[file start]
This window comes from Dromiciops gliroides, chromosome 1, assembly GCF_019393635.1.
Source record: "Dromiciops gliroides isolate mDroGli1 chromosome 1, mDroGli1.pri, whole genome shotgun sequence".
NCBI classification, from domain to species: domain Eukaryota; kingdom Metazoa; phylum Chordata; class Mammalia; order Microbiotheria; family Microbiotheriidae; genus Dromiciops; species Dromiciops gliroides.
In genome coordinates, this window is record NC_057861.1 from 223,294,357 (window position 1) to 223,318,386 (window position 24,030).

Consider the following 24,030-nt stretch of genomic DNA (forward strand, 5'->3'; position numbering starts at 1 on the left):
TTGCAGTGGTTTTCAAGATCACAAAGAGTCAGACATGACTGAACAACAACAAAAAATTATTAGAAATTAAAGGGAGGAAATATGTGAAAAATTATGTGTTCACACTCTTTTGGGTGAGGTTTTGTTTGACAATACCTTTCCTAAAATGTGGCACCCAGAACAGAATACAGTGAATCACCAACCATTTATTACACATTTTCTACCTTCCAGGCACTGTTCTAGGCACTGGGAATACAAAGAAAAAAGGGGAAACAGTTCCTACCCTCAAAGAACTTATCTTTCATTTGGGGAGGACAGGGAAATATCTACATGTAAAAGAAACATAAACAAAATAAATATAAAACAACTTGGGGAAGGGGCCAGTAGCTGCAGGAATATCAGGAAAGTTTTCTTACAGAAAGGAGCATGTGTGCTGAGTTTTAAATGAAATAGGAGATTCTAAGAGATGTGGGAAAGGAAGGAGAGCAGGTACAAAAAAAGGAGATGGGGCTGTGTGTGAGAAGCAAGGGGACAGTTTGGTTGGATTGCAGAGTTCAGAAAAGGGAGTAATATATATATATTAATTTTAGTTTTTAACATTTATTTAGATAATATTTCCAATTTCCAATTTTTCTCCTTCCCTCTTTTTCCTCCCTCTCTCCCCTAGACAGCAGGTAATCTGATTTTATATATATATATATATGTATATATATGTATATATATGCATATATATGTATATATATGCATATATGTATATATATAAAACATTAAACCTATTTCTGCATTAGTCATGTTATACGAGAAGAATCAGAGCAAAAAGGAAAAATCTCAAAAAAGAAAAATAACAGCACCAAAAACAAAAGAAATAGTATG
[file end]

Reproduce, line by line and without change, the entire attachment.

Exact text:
This window comes from Dromiciops gliroides, chromosome 1, assembly GCF_019393635.1.
Source record: "Dromiciops gliroides isolate mDroGli1 chromosome 1, mDroGli1.pri, whole genome shotgun sequence".
NCBI classification, from domain to species: domain Eukaryota; kingdom Metazoa; phylum Chordata; class Mammalia; order Microbiotheria; family Microbiotheriidae; genus Dromiciops; species Dromiciops gliroides.
In genome coordinates, this window is record NC_057861.1 from 223,294,357 (window position 1) to 223,318,386 (window position 24,030).

Consider the following 24,030-nt stretch of genomic DNA (forward strand, 5'->3'; position numbering starts at 1 on the left):
TTGCAGTGGTTTTCAAGATCACAAAGAGTCAGACATGACTGAACAACAACAAAAAATTATTAGAAATTAAAGGGAGGAAATATGTGAAAAATTATGTGTTCACACTCTTTTGGGTGAGGTTTTGTTTGACAATACCTTTCCTAAAATGTGGCACCCAGAACAGAATACAGTGAATCACCAACCATTTATTACACATTTTCTACCTTCCAGGCACTGTTCTAGGCACTGGGAATACAAAGAAAAAAGGGGAAACAGTTCCTACCCTCAAAGAACTTATCTTTCATTTGGGGAGGACAGGGAAATATCTACATGTAAAAGAAACATAAACAAAATAAATATAAAACAACTTGGGGAAGGGGCCAGTAGCTGCAGGAATATCAGGAAAGTTTTCTTACAGAAAGGAGCATGTGTGCTGAGTTTTAAATGAAATAGGAGATTCTAAGAGATGTGGGAAAGGAAGGAGAGCAGGTACAAAAAAAGGAGATGGGGCTGTGTGTGAGAAGCAAGGGGACAGTTTGGTTGGATTGCAGAGTTCAGAAAAGGGAGTAATATATATATATTAATTTTAGTTTTTAACATTTATTTAGATAATATTTCCAATTTCCAATTTTTCTCCTTCCCTCTTTTTCCTCCCTCTCTCCCCTAGACAGCAGGTAATCTGATTTTATATATATATATATATGTATATATATGTATATATATGCATATATATGTATATATATGCATATATGTATATATATAAAACATTAAACCTATTTCTGCATTAGTCATGTTATACGAGAAGAATCAGAGCAAAAAGGAAAAATCTCAAAAAAGAAAAATAACAGCACCAAAAACAAAAGAAATAGTATG